Brexit slows Cabinet Office’s plan to overhaul Civil Service Compensation Scheme
Exclusive: Unions seek to put brake on revised redundancy rules negotiations in wake of EU referendum
The Cabinet Office’s proposals to squeeze further “significant savings” from the Civil Service Compensation Scheme are unlikely to be finalised before September because of the fallout from the European Union referendum, it has emerged.
Negotiations on the changes to the current CSCS redundancy and voluntary exit arrangements, agreed in 2010, had been expected to conclude at the end of July.
But Civil Service World has learned that participating unions have sought to lengthen the talks process to take account of the referendum result and prime minister Theresa May’s new government.
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The FDA, Prospect, the GMB, Unison and the Defence Police Federation wrote to the Cabinet Office calling for the implementation of the programme to be delayed to allow new Cabinet Office minister Ben Gummer time to settle into the post and for more certainty about Whitehall’s staffing requirements in the wake of the Brexit vote to emerge.
The Public and Commercial Services Union — Whitehall’s biggest union — is not participating in the negotiations because it refused to accept the Cabinet Office’s parameters for reducing the scheme’s benefits, which were a pre-requisite for a place in the talks.
The parameters, set out in a June letter from civil service workforce strategy and inclusion director Simon Claydon, were cutting payout tariffs to three-weeks wages for every year of service, down from the current one month; reducing the notice period for compulsory redundancy to three months, down from the current six months; and limiting payouts for both “voluntary exit” and “voluntary redundancy” settlements to 15 months salary, down from 21 months.
"A formal offer to the trade unions and a response to the consultation will be published in due course" - Cabinet Office spokesperson
Claydon’s letter also said terms for employer-funded early access to unreduced pension should only be available from age 55, and then track 10 years behind state pension age. Currently, over-50s who were members of civil service pension schemes before 2006 qualify.
Union sources told CSW they believed that the earliest that any revised proposals were likely to go before members would be October and that progress would be dependent on the Treasury's final proposals for capping exit payments across the wider public sector at £95,000.
They said that support for any reduced CSCS package would also require a commitment from government that the new terms would remain in place for considerably longer than the six years the current package has remained in place for, and an improved redeployment offer to help staff move to new opportunities in the civil service.
A spokesperson for the Cabinet Office said: “Discussions about the Civil Service Compensation Scheme are ongoing with unions. A formal offer to the trade unions and a response to the consultation will be published in due course."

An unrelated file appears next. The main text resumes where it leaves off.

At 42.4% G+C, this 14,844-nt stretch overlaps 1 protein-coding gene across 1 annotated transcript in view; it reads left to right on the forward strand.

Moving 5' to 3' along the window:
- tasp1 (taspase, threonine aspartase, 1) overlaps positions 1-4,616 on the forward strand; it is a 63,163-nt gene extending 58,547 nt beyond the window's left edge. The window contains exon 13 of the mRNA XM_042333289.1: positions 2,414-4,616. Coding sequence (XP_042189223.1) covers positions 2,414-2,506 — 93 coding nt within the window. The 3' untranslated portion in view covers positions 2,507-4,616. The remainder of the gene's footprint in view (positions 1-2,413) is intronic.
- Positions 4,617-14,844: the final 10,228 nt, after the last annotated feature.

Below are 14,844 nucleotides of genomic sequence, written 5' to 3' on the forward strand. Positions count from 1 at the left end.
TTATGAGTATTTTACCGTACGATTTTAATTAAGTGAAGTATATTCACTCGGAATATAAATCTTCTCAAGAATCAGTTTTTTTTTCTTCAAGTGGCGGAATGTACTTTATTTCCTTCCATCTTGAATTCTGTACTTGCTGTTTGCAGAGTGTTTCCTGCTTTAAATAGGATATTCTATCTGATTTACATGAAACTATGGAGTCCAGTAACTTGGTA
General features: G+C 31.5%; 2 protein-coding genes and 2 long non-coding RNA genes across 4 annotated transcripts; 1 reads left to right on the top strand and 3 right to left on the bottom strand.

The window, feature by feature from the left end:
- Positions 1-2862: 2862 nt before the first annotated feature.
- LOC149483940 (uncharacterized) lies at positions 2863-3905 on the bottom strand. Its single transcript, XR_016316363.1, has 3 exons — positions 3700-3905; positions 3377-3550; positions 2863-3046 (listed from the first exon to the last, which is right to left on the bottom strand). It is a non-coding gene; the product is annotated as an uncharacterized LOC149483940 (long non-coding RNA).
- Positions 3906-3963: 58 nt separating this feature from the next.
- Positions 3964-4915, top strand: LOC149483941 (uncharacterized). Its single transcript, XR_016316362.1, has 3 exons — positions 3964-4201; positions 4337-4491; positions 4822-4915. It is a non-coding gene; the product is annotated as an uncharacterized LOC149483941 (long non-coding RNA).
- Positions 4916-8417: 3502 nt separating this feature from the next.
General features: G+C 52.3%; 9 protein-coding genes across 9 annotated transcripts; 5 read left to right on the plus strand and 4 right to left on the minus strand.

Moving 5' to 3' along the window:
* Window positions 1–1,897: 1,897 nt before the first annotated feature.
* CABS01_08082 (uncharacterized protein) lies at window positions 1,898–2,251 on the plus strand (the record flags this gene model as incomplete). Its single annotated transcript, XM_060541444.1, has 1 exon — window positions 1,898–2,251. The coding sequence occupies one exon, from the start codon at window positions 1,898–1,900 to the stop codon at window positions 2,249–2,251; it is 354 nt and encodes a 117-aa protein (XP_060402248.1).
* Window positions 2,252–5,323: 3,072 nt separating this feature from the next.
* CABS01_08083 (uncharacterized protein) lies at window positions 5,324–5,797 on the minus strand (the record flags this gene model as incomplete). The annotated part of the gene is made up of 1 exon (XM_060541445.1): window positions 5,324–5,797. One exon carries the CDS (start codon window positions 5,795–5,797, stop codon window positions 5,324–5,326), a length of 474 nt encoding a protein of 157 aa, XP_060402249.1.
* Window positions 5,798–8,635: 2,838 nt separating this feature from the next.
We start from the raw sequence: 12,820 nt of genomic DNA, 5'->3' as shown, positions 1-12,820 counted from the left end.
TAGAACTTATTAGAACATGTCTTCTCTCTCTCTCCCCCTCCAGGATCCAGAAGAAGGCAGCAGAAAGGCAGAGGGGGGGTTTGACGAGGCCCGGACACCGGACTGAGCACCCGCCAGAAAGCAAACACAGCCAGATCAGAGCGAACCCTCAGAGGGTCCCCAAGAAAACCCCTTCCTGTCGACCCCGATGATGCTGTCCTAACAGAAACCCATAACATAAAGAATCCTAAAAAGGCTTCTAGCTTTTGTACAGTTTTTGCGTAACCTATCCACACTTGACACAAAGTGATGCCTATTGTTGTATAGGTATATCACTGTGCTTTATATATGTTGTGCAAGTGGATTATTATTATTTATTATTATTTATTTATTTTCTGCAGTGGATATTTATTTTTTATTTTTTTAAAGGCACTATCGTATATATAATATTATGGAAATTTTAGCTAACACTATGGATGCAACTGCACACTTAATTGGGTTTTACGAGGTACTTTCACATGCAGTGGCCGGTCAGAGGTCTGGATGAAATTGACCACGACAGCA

"Hands tied behind their back"
FDA general secretary Dave Penman said the latest proposals for the CSCS were unjustified and part of a “broader agenda” to reduce and equalise terms across the public sector.
But he sought to explain why his union had agreed to participate in talks with the government, a decision that has come in for criticism from PCS.
"Further improvements will be required in order to reach any final agreement" - FDA general secretary Dave Penman
“FDA believes that sufficient progress had been made in [the] negotiations to continue with further discussions, and recognises that it has a clear responsibility to continue to influence the negotiations and protect, as far as is possible, the redundancy terms in the civil service,” he said.
“This can only be done by being party to these negotiations. Further improvements will be required in order to reach any final agreement.”
Meanwhile, Garry Graham, deputy general secretary of the Prospect union, said his organisation had been "highly critical of the government's position", and said the decision to revisit the deal agreed in 2010 "smacks of bad faith and a disdain for civil servants".
But he too defended his union's decision to negotiation with the Cabinet Office.
"Our job as a union is to deal with the world as it is, not just how we would wish it to be," Graham said. "We are negotiating hard, pressing the case on behalf our members. You cannot do that if you're not at the table."
“It is not a genuine negotiation if one side goes in with their hands tied behind their back, and it's incredibly disappointing that unions that represent a minority of civil servants appear to have agreed to this" - PCS union spokesperson
He added: "Prospect is negotiating alongside Unison, the GMB, the FDA and the DPF. There is no way we would paint ourselves in a corner and not be at the table. Our job is to negotiate as hard as we can on behalf of our members no matter how trying the circumstances."
"If some other unions spent as much time and energy on this issue as they do campaigning for a political leader of a party they are not even affiliated to, their members may be better served."
A PCS spokesman said it was “frankly outrageous” for the Cabinet Office to have attached conditions to joining the talks.
“It is not a genuine negotiation if one side goes in with their hands tied behind their back, and it's incredibly disappointing that unions that represent a minority of civil servants appear to have agreed to this,” he said.
“We saw in the pensions dispute how damaging it is to civil servants' terms and conditions to have some unions peeling away from a united position."
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